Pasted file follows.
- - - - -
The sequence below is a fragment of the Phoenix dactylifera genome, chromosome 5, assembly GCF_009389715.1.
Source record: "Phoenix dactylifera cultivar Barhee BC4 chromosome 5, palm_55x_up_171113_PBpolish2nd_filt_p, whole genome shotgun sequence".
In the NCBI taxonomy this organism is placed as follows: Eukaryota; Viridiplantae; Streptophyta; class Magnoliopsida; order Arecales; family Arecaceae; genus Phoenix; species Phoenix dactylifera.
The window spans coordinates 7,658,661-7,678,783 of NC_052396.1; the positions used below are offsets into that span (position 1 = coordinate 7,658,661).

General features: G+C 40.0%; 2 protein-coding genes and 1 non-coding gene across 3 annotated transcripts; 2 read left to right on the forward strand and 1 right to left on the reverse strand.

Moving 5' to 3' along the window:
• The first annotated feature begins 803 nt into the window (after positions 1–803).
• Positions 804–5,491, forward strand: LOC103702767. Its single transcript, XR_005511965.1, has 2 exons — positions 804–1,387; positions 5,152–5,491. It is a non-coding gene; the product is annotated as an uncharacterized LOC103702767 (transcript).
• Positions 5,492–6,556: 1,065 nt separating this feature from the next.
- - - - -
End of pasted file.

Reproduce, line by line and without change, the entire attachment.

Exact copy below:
The sequence below is a fragment of the Phoenix dactylifera genome, chromosome 5, assembly GCF_009389715.1.
Source record: "Phoenix dactylifera cultivar Barhee BC4 chromosome 5, palm_55x_up_171113_PBpolish2nd_filt_p, whole genome shotgun sequence".
In the NCBI taxonomy this organism is placed as follows: Eukaryota; Viridiplantae; Streptophyta; class Magnoliopsida; order Arecales; family Arecaceae; genus Phoenix; species Phoenix dactylifera.
The window spans coordinates 7,658,661-7,678,783 of NC_052396.1; the positions used below are offsets into that span (position 1 = coordinate 7,658,661).

General features: G+C 40.0%; 2 protein-coding genes and 1 non-coding gene across 3 annotated transcripts; 2 read left to right on the forward strand and 1 right to left on the reverse strand.

Moving 5' to 3' along the window:
• The first annotated feature begins 803 nt into the window (after positions 1–803).
• Positions 804–5,491, forward strand: LOC103702767. Its single transcript, XR_005511965.1, has 2 exons — positions 804–1,387; positions 5,152–5,491. It is a non-coding gene; the product is annotated as an uncharacterized LOC103702767 (transcript).
• Positions 5,492–6,556: 1,065 nt separating this feature from the next.